Woke or What?

Issue 56 | September 2020

Are we watching the bonfire of the brands, I wonder?

Havas research would have us believe that if 81% of all brands were to disappear, no-one would notice.

Meanwhile, the IPA warns that advertising is becoming less effective because marketers are in search of quick fixes rather than thinking about long-term brand health.

Peter Field and Les Binet, the gurus of advertising effectiveness, have been advising a 60:40 split. 60% of the marketer's ad-spend should go on emotional, brand-building, mostly TV/video advertising and 40% on promotional activity of one sort or another.

In the time of Covid, fat chance.

Even before the pandemic, the ratio was horribly out of kilter. Across all advertising, 75:25, perhaps. And now, with companies desperate to keep sales ticking over, who knows? 85:15?

It will almost certainly get worse. With a recession taking shape, CFOs are going to be brutal with their CMOs. There will be less money but no lessening of demand for results. Or else.

Blame the banks, that's what I say. When they took us to the wall in 2008/9, a business culture took shape in which there is little room for experience, instinct or even the art of marketing. Science rules. The maths men stalk the halls. And, as Rory Sutherland has pointed out as often as he can, these are people who have mistaken efficiency for effectiveness.

Fascinatingly, left-brain thinking is evident not just in what marketers are doing now but in how they do it.

In his book "Lemon", Orlando Wood shows that right-brained ads tend to be warm, funny, built around human relationships. They tell stories. Classic brand advertising, in fact. There were a lot of them in the 80s and 90s.

Remember Heineken 's School of Street Cred? The water in Majorca don't taste like what it oughter?

By contrast, left-brained ads are staccato. They have rattling music and get the message across in titles superimposed over fast-cut images.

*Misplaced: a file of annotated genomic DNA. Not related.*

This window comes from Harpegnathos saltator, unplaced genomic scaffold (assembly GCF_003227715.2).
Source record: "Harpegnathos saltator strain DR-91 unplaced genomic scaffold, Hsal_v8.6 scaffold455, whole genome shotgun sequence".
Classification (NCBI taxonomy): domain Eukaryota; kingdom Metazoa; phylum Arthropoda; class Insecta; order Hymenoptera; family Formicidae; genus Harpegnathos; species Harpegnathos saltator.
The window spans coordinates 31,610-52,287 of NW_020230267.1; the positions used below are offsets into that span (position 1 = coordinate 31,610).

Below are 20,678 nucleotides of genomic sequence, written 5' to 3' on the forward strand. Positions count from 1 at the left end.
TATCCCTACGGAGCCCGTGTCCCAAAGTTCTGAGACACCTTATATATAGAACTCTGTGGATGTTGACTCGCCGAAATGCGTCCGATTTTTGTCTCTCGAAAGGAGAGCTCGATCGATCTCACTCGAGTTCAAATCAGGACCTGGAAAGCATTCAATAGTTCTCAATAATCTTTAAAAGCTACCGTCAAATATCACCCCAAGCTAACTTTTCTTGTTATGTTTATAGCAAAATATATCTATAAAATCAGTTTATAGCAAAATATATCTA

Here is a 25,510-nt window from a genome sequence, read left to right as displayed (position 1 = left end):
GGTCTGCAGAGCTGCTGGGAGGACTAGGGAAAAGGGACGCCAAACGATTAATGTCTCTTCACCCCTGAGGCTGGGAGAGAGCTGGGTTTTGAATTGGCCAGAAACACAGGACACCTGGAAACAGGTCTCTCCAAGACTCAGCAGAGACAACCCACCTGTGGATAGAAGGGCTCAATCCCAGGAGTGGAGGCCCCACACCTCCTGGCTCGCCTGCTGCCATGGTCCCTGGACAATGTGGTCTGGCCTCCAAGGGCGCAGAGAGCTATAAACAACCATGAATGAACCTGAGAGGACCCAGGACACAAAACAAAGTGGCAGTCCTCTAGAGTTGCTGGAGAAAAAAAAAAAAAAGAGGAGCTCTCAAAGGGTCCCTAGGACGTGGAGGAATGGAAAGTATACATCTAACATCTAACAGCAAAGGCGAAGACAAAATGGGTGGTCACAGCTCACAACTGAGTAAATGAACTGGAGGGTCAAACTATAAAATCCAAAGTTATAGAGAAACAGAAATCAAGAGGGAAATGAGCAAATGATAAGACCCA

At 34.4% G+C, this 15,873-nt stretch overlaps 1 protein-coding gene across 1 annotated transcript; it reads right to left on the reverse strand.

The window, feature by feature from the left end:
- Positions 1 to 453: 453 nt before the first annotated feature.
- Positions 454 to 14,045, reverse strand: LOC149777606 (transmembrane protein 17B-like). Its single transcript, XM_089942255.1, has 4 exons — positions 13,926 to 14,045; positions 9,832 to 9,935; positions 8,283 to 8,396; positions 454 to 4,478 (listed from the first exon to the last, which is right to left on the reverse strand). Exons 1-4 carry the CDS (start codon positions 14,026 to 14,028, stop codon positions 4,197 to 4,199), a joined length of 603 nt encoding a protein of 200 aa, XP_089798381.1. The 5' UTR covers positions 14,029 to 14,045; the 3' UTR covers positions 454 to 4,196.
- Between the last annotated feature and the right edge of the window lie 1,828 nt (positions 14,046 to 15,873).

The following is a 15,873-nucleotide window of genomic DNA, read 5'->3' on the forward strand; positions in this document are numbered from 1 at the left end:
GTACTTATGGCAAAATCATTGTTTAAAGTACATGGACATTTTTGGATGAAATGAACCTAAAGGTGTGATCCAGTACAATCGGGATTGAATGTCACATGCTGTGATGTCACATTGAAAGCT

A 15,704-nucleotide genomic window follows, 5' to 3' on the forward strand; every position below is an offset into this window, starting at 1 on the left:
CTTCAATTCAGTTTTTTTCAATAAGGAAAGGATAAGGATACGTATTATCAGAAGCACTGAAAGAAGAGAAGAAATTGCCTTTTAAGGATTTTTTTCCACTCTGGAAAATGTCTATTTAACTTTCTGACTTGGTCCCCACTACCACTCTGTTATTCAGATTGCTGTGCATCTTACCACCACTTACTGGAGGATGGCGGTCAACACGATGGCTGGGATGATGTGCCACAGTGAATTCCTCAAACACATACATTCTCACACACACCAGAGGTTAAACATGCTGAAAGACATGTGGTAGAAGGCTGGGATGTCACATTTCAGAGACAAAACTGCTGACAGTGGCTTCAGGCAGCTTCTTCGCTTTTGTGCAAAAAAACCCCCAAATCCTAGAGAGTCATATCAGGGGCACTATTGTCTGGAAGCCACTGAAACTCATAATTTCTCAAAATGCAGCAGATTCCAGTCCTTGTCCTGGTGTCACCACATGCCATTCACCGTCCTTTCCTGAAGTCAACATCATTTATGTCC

They dominate digital, be it pre-roll on YouTube or in Facebook.

And that domination is extending. In lockdown, the acceleration to digital media has been foot to the floor. This, of course, is because most marketers still tend to think of digital as where they do their direct marketing. Telly is for brand.

Short-termism rules. And not just because companies can't afford to wait for the economy to bounce back. The whole issue of brand-building through brand purpose is making life very tricky for marketers, so tricky they'd rather avoid it.

At Cannes Lions in 2019, the (then) new CEO of Unilever, Alan Jope, talked about brand purpose. "Purpose," he said, "... done properly, done responsibly... will help us restore trust in our industry, unlock creativity and grow the brands we love."

He went on to warn his audience that "There are too many examples of brands undermining purposeful marketing by launching campaigns which aren't backing up what their brand says with what their brand does."

Bucking the trend, you'd think, is the brilliant Nike ad from Wieden + Kennedy, "YOU CAN'T STOP US".

Over 57 million views on YouTube in two weeks.

Why does it worry me?

It's the woke thing. What Jope said was that brands that posture cynically around a social issue of one sort or another threaten to further dismantle trust in brands.

Surely, though, Nike has credibility here?

Or does it?

"Dream Crazy" was a campaign built around Afro-American football star Colin Kaepernick, who 'took the knee'. The brand's call for openness and diversity in society led to a $6 billion increase in the value of the company and to a 31% lift in sales.

Purpose pays.

Except that seven months later it was Kaepernick himself who drew attention to a new Nike product that was at best gauche, at worst offensive. A pair of trainers featuring the Betsy Ross flag, the flag of the original 13 colonies. All of which practised slavery.